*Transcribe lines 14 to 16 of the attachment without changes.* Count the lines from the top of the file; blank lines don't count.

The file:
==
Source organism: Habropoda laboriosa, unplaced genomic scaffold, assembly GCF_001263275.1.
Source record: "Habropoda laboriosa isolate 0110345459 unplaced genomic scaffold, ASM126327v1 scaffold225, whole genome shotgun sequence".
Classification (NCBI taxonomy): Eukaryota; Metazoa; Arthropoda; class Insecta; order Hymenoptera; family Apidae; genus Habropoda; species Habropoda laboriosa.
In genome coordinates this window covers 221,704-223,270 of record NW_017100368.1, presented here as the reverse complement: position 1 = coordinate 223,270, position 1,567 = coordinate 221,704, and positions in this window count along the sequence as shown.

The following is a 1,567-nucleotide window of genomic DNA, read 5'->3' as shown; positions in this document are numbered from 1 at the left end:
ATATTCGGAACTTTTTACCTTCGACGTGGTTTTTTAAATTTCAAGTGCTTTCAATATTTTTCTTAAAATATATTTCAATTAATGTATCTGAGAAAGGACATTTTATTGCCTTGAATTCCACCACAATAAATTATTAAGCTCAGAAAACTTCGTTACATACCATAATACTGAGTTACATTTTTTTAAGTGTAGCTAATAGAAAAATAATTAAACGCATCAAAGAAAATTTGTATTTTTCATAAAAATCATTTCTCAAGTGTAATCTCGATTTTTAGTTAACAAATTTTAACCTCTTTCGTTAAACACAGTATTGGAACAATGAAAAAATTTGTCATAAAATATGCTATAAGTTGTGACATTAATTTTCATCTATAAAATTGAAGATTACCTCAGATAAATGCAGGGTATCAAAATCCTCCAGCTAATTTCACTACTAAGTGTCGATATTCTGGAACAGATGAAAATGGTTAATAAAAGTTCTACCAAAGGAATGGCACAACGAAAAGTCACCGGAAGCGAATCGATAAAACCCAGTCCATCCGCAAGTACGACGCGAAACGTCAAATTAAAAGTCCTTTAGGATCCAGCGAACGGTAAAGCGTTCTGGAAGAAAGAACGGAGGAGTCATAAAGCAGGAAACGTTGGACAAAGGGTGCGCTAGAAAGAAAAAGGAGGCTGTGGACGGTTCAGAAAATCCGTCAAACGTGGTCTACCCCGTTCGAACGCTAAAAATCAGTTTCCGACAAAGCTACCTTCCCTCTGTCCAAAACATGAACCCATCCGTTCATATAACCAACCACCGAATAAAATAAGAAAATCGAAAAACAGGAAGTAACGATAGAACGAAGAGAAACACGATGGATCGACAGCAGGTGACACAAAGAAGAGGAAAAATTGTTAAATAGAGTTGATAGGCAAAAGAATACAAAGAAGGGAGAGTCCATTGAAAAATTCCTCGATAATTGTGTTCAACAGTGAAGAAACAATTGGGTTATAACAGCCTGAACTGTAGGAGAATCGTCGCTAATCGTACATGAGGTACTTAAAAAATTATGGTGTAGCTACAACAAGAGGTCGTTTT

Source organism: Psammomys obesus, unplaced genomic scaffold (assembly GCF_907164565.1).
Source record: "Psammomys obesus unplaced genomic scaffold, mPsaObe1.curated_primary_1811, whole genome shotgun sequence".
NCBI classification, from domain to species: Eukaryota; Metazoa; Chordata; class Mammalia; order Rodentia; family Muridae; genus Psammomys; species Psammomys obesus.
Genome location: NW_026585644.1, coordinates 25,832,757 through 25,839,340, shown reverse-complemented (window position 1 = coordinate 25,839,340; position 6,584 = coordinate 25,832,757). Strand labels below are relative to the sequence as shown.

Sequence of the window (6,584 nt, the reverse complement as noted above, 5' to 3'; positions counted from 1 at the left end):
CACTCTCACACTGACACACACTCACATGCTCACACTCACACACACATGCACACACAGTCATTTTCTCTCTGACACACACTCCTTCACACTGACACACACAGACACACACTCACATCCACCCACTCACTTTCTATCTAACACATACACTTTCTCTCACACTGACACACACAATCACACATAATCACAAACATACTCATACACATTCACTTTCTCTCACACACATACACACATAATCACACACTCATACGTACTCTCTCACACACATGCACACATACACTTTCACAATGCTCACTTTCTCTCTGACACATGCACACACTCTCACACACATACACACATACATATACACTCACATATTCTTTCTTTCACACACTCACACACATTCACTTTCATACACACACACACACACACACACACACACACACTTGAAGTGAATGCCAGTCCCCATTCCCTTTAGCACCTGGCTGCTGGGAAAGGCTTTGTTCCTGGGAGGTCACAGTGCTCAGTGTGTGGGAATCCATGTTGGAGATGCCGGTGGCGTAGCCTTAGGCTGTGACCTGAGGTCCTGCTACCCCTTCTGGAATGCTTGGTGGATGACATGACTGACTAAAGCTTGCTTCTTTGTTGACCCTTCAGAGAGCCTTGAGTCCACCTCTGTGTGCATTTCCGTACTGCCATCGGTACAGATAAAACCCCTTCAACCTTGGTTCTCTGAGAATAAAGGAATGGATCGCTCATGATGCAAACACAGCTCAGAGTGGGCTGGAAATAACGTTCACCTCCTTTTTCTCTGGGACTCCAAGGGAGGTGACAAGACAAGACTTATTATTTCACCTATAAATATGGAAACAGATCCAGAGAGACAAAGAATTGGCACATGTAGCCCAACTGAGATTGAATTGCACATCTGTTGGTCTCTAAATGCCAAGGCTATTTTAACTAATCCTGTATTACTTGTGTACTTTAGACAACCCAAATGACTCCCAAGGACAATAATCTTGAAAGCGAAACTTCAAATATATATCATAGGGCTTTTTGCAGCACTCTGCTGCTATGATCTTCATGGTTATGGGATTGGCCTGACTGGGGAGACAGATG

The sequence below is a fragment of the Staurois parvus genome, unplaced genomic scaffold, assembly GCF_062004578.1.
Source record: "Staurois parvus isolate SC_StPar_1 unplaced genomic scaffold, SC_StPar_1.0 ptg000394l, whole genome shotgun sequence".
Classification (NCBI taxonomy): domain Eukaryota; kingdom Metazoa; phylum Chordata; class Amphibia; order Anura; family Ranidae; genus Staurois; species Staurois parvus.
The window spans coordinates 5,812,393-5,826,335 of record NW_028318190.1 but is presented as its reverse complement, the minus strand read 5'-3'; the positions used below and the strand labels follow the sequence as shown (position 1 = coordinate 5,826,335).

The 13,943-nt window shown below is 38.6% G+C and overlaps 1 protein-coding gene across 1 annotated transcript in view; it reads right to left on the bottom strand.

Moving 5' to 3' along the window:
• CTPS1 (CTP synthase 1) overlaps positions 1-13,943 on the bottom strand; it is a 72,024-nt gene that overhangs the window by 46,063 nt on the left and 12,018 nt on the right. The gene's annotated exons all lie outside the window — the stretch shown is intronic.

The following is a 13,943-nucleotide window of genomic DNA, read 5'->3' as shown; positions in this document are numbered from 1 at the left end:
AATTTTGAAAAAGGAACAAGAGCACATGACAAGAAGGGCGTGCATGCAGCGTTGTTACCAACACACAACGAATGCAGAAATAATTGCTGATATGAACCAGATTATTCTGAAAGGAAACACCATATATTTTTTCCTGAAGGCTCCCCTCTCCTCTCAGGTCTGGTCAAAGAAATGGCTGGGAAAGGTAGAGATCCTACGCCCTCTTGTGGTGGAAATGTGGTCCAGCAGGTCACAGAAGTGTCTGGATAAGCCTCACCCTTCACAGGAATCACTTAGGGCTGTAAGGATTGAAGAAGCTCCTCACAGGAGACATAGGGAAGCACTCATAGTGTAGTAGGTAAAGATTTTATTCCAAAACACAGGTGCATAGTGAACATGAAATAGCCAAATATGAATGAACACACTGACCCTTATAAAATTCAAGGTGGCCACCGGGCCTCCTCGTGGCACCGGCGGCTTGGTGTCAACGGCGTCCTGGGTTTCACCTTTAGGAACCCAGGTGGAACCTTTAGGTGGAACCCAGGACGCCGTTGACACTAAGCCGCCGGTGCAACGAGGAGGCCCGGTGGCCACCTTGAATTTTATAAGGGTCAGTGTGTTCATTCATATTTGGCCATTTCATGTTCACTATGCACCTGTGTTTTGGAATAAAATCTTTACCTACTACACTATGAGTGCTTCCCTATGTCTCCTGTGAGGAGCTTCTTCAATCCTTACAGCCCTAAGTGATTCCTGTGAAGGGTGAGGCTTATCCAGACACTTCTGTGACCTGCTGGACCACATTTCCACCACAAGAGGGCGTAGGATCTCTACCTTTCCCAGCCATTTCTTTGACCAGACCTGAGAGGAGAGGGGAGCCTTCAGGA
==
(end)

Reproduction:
Source record: "Staurois parvus isolate SC_StPar_1 unplaced genomic scaffold, SC_StPar_1.0 ptg000394l, whole genome shotgun sequence".
Classification (NCBI taxonomy): domain Eukaryota; kingdom Metazoa; phylum Chordata; class Amphibia; order Anura; family Ranidae; genus Staurois; species Staurois parvus.
The window spans coordinates 5,812,393-5,826,335 of record NW_028318190.1 but is presented as its reverse complement, the minus strand read 5'-3'; the positions used below and the strand labels follow the sequence as shown (position 1 = coordinate 5,826,335).